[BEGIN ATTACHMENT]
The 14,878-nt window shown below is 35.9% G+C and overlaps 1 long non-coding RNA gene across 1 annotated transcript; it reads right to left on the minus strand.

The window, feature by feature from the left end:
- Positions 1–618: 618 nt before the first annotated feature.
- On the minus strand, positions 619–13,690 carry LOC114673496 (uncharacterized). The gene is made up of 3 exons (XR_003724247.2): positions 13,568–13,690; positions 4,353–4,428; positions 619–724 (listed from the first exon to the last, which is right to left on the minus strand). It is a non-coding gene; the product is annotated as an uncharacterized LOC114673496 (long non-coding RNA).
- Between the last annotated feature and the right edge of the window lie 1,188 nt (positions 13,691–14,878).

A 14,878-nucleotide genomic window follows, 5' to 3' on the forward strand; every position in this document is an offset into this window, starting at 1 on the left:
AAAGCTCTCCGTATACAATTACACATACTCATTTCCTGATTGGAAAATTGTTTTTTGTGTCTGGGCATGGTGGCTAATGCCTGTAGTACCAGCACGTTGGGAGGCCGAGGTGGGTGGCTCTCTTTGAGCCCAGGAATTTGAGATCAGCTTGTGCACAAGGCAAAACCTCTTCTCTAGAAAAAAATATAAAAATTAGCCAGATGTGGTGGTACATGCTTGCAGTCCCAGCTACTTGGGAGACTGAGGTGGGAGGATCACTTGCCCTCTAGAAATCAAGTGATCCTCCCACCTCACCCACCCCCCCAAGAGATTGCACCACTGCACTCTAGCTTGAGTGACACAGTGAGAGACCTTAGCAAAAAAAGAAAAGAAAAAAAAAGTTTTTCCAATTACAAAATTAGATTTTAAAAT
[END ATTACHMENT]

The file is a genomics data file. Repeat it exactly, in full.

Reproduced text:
The 14,878-nt window shown below is 35.9% G+C and overlaps 1 long non-coding RNA gene across 1 annotated transcript; it reads right to left on the minus strand.

The window, feature by feature from the left end:
- Positions 1–618: 618 nt before the first annotated feature.
- On the minus strand, positions 619–13,690 carry LOC114673496 (uncharacterized). The gene is made up of 3 exons (XR_003724247.2): positions 13,568–13,690; positions 4,353–4,428; positions 619–724 (listed from the first exon to the last, which is right to left on the minus strand). It is a non-coding gene; the product is annotated as an uncharacterized LOC114673496 (long non-coding RNA).
- Between the last annotated feature and the right edge of the window lie 1,188 nt (positions 13,691–14,878).

A 14,878-nucleotide genomic window follows, 5' to 3' on the forward strand; every position in this document is an offset into this window, starting at 1 on the left:
AAAGCTCTCCGTATACAATTACACATACTCATTTCCTGATTGGAAAATTGTTTTTTGTGTCTGGGCATGGTGGCTAATGCCTGTAGTACCAGCACGTTGGGAGGCCGAGGTGGGTGGCTCTCTTTGAGCCCAGGAATTTGAGATCAGCTTGTGCACAAGGCAAAACCTCTTCTCTAGAAAAAAATATAAAAATTAGCCAGATGTGGTGGTACATGCTTGCAGTCCCAGCTACTTGGGAGACTGAGGTGGGAGGATCACTTGCCCTCTAGAAATCAAGTGATCCTCCCACCTCACCCACCCCCCCAAGAGATTGCACCACTGCACTCTAGCTTGAGTGACACAGTGAGAGACCTTAGCAAAAAAAGAAAAGAAAAAAAAAGTTTTTCCAATTACAAAATTAGATTTTAAAAT